The number of people who received letters from health insurers this fall saying their coverage won't be offered next year because of the Affordable Care Act is a "tiny fraction" of the people who will benefit from the law, the nonprofit consumer group Families USA said Thursday.
"That number is a tiny fraction of the 65 million non-elderly people with pre-existing conditions who will gain new protections through the Affordable Care Act," Families USA's Executive Director Ron Pollack said in a prepared statement.
Families USA has long supported the Affordable Care Act, often called Obamacare.
The actual number of people who received letters in Connecticut or across the U.S. isn't clear. There is no clearinghouse to capture that information. It isn't filed with insurance regulators and the only way of knowing would be if the insurers themselves agreed to say how many letters were distributed.
One Connecticut health insurance broker, Alan Sheketoff of Fairfield, told The Courant last month that 1,400 of his 2,300 customers in the individual market across Connecticut received a letter saying their health plan had been discontinued by their insurer because of mandatory changes in the Affordable Care Act. Sheketoff said people in his office call it the "screw you" letter because that's how his clients have characterized it.
At the heart of the problem is the Affordable Care Act requirement that all health insurance plans sold on the individual market have "essential health benefits" starting Jan. 1. That makes the minimum coverage of a health plan more robust that some of the health plans offered on the market today. As a result, insurers mailed letters to people in those health plans to say that their coverage won't be offered next year.
Last week, Obama said he would postpone for one year the essential health benefits requirement.
"Although President Obama was right to express his concern about, and to propose corrective action for, the people at risk of losing health coverage due to the Affordable Care Act, it is important to keep a perspective about the small portion of the population that might be adversely affected," Pollack, the Families USA executive director, said in a statement.
The organization said only 0.6 percent of the non-elderly — people less than Medicare eligibility age of 65 — are at risk of losing individual health-plan coverage and also do not qualify for a federal subsidy available only on public health insurance exchanges, such as Connecticut's Access Health CT.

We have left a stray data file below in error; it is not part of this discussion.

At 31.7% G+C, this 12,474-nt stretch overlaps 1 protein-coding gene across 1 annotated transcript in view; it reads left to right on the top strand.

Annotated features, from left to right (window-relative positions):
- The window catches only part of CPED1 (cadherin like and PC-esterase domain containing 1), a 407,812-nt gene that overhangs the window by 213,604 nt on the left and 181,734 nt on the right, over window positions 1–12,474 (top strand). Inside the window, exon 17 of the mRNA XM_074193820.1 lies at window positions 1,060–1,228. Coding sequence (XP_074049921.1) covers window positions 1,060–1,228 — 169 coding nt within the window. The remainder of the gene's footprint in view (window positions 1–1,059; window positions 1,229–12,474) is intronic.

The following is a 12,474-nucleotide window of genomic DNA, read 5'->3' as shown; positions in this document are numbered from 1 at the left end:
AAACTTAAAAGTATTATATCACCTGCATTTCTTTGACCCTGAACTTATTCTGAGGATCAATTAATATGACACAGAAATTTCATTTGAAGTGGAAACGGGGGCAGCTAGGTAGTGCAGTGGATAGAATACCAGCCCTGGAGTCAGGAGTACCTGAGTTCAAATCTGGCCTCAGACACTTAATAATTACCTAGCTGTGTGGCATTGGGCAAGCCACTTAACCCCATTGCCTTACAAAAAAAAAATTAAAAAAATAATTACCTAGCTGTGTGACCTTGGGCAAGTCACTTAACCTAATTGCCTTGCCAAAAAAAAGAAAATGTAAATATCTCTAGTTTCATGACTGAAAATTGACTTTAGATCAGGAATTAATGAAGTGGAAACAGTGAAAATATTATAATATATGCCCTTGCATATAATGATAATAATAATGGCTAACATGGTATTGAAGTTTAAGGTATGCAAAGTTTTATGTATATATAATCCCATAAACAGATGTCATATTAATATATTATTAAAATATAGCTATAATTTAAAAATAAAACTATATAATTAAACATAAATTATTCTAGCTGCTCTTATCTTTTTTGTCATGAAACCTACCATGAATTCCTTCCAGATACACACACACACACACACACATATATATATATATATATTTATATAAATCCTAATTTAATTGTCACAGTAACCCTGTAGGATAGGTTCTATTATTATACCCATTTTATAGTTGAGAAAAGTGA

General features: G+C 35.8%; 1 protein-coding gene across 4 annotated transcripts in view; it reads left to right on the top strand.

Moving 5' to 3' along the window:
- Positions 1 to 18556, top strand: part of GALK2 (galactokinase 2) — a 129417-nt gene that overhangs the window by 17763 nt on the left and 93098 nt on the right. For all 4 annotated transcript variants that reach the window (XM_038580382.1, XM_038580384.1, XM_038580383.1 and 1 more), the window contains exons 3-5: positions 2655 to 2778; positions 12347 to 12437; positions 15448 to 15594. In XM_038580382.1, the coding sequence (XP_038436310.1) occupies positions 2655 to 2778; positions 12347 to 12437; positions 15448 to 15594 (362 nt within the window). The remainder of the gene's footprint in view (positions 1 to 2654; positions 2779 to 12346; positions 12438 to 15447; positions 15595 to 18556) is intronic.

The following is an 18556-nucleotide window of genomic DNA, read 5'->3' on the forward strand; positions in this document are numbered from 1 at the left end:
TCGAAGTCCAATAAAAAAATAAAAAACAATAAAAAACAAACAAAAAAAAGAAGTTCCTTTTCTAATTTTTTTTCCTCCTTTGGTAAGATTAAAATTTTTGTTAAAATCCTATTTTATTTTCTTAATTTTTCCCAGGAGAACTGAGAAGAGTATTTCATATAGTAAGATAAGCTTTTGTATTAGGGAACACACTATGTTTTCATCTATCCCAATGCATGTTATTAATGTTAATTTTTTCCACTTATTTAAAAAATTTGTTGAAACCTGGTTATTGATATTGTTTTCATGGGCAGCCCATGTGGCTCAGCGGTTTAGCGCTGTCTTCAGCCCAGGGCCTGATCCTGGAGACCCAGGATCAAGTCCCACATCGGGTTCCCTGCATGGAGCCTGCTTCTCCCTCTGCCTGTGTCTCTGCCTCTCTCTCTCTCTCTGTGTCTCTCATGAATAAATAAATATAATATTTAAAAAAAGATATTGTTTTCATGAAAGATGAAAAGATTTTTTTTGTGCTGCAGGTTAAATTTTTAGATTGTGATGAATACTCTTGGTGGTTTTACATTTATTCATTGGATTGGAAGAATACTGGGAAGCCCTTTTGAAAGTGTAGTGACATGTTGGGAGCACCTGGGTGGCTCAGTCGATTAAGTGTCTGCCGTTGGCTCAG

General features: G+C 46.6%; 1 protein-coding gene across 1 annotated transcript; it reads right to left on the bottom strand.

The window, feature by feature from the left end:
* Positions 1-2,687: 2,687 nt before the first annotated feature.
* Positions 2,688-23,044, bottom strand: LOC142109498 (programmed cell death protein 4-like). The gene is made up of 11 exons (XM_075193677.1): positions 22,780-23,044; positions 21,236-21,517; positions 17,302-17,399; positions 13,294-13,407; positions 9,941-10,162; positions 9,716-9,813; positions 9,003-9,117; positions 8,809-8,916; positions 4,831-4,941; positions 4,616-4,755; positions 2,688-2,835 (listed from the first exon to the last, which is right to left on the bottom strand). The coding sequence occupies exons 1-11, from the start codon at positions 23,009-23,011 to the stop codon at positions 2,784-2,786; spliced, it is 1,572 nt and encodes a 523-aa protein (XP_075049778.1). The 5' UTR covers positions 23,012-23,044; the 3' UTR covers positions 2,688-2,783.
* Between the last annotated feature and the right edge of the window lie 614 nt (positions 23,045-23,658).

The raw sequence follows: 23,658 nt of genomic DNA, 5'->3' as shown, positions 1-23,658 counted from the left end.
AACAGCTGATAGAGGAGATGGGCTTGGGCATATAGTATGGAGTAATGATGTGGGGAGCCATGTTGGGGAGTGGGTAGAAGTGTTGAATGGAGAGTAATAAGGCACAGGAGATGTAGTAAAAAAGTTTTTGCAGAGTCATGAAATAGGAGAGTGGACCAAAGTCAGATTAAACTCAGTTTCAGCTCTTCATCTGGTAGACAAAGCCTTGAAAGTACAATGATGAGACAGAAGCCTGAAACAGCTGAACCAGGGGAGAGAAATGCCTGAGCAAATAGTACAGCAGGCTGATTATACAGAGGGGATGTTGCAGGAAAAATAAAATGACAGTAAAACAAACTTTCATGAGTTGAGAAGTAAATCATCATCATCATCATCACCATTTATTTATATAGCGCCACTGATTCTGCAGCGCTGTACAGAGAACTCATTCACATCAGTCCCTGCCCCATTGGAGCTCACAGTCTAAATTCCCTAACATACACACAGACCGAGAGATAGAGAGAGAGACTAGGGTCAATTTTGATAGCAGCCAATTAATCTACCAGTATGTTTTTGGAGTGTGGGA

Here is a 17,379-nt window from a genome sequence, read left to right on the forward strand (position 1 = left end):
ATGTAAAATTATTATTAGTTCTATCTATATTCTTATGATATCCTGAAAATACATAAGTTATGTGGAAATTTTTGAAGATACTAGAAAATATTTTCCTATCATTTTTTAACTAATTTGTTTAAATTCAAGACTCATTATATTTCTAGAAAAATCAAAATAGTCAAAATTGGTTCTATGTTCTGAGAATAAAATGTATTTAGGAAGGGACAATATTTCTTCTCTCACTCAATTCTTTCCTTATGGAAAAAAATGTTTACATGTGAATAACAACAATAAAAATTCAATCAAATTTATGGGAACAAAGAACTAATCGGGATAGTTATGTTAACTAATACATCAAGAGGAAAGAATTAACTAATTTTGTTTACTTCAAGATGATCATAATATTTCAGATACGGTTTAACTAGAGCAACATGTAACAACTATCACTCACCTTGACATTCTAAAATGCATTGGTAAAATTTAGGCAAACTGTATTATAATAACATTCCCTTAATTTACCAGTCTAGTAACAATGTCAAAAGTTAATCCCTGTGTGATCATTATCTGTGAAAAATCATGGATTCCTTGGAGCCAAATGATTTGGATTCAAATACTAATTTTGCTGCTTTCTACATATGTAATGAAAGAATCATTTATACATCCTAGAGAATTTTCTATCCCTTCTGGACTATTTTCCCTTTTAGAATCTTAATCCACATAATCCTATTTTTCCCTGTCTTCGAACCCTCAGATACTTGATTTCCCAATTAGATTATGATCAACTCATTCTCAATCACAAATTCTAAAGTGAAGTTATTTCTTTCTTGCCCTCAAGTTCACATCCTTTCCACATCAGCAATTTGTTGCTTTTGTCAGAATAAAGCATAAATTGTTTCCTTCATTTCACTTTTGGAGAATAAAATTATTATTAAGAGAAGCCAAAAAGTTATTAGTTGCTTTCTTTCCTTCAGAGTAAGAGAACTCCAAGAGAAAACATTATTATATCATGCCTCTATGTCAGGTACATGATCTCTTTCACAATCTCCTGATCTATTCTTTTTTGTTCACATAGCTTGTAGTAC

Families USA estimates that 1.5 million people have policies that don't meet the essential health benefits requirements and they also make too much to get a subsidy, meaning more than 400 percent of the federal poverty level, which is $45,960 for an individual or $94,200 for a family of four. The nonprofit based its analyses on data from the U.S. Census Bureau's Current Population Survey, the Urban Institute, the Kaiser Commission on Medicaid and the Uninsured and the State Health Access Data Assistance Center.
What the Families USA study does not account for is the fewer options available to people. Some of the complaints about discontinued coverage in Connecticut have been from professionals who choose low-premium, high-deductible plans which have less expensive premiums than even some subsidized health plans on the exchange. Several insurers have said they like the idea of preserving a wide array of options for consumers. And some insurers circumvented the essential health benefits by allowing people to renew early for a 12-month health policy, thereby avoiding rules that kick in on Jan. 1.
The "essential health benefits" provision of the Affordable Care Act is one of many parts of the law, as is "guaranteed issue," a separate provision requiring insurers to accept patients even if they have a pre-existing medical condition.
After President Obama reversed course last week, when he said insurers could continue offering plans that don't meet the essential health benefits, a trade group for health insurers reacted. America's Health Insurance Plans said changing the rules after health plans have already met requirements of the law could destabilize the market and result in higher premiums for consumers.
America's Health Insurance Plans' President and CEO Karen Ignagni said in a statement last week: "The only reason consumers are getting notices about their current coverage changing is because the ACA requires all policies to cover a broad range of benefits that go beyond what many people choose to purchase today."